From Kumasi To Elmina

Trip Start Mar 11, 2005
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22
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Trip End Mar 27, 2005


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Tuesday, March 22, 2005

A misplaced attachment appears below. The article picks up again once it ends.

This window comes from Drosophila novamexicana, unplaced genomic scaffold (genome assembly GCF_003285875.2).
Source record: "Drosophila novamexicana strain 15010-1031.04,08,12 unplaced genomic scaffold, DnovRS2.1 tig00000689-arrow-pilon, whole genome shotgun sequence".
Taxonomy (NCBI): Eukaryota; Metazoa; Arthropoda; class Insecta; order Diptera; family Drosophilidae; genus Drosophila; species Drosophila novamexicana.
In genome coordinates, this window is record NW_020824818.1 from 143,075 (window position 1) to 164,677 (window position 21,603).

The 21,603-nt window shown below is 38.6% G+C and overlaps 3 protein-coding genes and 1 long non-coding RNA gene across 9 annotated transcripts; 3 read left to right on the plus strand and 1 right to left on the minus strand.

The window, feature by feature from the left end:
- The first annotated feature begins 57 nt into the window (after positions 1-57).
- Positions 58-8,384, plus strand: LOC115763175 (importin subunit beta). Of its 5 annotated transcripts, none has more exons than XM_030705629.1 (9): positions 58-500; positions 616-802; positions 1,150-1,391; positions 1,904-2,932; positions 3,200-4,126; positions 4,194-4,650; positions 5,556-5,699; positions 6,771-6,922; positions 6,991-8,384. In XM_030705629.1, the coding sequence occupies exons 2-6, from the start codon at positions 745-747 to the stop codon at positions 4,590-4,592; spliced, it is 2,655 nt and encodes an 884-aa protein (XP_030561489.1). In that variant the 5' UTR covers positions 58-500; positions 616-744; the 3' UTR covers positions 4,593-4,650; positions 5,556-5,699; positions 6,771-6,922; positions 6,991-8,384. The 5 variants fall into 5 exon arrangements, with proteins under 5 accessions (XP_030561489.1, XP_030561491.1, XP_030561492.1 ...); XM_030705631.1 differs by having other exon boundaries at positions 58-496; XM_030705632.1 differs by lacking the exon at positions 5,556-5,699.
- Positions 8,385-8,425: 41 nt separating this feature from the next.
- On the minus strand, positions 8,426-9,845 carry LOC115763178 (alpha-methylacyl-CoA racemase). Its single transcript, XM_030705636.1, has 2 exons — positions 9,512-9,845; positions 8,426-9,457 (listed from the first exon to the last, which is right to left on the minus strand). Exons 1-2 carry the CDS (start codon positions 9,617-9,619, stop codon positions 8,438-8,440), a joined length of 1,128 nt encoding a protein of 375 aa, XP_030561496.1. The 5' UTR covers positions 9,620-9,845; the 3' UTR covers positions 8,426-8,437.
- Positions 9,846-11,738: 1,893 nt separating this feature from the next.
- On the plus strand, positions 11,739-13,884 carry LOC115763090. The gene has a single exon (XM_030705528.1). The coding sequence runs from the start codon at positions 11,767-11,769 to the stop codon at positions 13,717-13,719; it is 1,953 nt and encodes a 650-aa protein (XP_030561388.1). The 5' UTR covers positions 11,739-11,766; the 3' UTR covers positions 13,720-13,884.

We're heading out of Kumasi now for Elmina. We've hired the Silicon Hotel bus and driver. It seems too early in the morning, but they're at the door wanting to take our luggage and load the bus. It is 6:30 AM and we've slept in. Kailey has said her good byes to the staff, leaving poor Pearl (the receptionist)in tears. We load the bus and discuss with the driver the possibility of going via Obuasi so we can visit the gold mine. Obuasi is about 85 km south of Kumasi and is the site of the Ashanti Goldfield Company, the most important gold mine center in Ghana. The guidebook says the tours are free, however it cost us $15 US each, or 675,000 for the tour. We are outfitted in a lovely blue smock and very fetching black rubber boots. Next comes a heavy belt - why we're not sure yet. Everyone gets back on the bus, including our guide, and we drive down to the opening of the mine. We wait while the guide busies himself with different tasks. There is a guard there that Kailey immediately makes friends with. He wants his picture taken with her and afterwards gives her his email address. We find out what the belt is for. We are given hard hats with a battery pack for the head lamp, which must be threaded through the belt. Also included is an emergency air supply. These are very, very heavy to have strapped to your waist. We drive to the entrance to the mine, and begin our walk down, down, down. It is very windy and the wind pushes us along. We visit several training rooms, learn about the charges and how they are planted etc. We are told one mine worker was just caught outside of the mine with a blasting cap, which is illegal to posses, and has been charged with 4 years in prison. We are allowed to hold a piece of rock with many gold veins running through it. This rock is used for demonstration and the guide tells us it is weighed each Monday morning to be sure no one, workers included, have chipped a piece off. The mine is very hot with lots of sand and dust swirling around. Once we're done, it is time to head back out of the mine. This is all uphill, we've gone down 800 feet, and the wind is now pushing against us as we try to walk back up. This is too much like work for a holiday! Finally we emerge into the daylight and the guard is there, waiting to check us for any gold we may have stolen, including taking off our boots and checking us with a security wand. OK, where is the store? I want to buy some gold! We take our bus back to the visitor center and I am disappointed to see that they do not have anything to buy. The guide brings us a rock to see the gold in it. Kelan wants the rock but the guard is not letting it out of his sight. After we drop off our lovely outfits, we take the bus out to where the ore is processed. There are men with big guns protecting the area, especially the piles of ore that have not yet been processed. We get back on the road to Kumasi and travel to our destination, the Coconut Grove Hotel. This is not before we go through the usual police stops we've become accustomed to. However, there is one stop that is different from the others. The police actually have a radar gun this time and step out into the road to wave us over. The poor driver! He gets up and looks at us rather sheepishly. Shawn looks at me and says "Do we have to pay the fine?" No way, we didn't tell the driver to speed, he's on his own. Daniel had already told us usually these things are handled in a different way than we do things in Canada. He says the police are all corrupt. When a policeman asks to see the license, money is folded and handed to the police inside the license and miraculously no charges are laid. We're not 100% sure if that is what just happened here, but it is not long before we are on our way. We are back along the coast now and it feels more humid, if that is possible, than it did in Kumasi. At the hotel, they do not have our reservation. Finally they say that it was cancelled. Why would I cancel it? That was an omen I think, we should have moved on. Anyway, I had an email from the hotel so they had to do something with us. There were these cute little cottages along the beach that I was hoping we were going to get, since they were charging me $150 US/night for the room. Unfortunately we are at the back of the resort, right next to the "servants quarters" as Shawn called them. It seems to be where the workers stay and where they keep supplies, mainly cases and cases of bottles of pop that are always clanging and making noise. There are lots of trucks that are idling outside our door too. Our room is terrible. It is so old. There are two bedrooms with a bathroom in the middle. There is no water when I turn on the taps. There are only two beds, well really 3 as the boys push theirs apart but there is no bed for Kailey and we only have a double. I go back to the desk and ask for a cot, and they tell me it is an extra $20 US/night for a cot. I don't think so! I tell them we don't even have any water. They do deliver a mattress and put it on the floor. I figure I'll deal with what appears on the bill later. We all go to the restaurant to order some lunch. I'm really disappointed in this place, especially at the price. There is nothing really wrong with it, other than no water in the room, but there is nothing right with it either. Maybe it is because it's not sunny - it is overcast again - or maybe we're just all tired. Kailey manages to make some friends and goes swimming so that is nice for her. The boys head to the room, we have a few TV channels so they are laying on the beds playing Gameboys and watching TV. A lady from the States comes to ask what we are doing in Ghana. Her son is in the UN and they have come to visit him. She looks funny knitting (in her bathing suit) a heavy sweater - in this heat. I asked if she was able to take the knitting needles on the plane and she said she had no problem coming from Amsterdam to Accra but not from the States to Amsterdam. It's not long before the boys are hungry again. We manage to get a couple of showers in before the water quits again. Great. I don't feel like a meal so I order dessert only, which is fruit in a crepe. It is quite nice but just has some different taste I can't describe.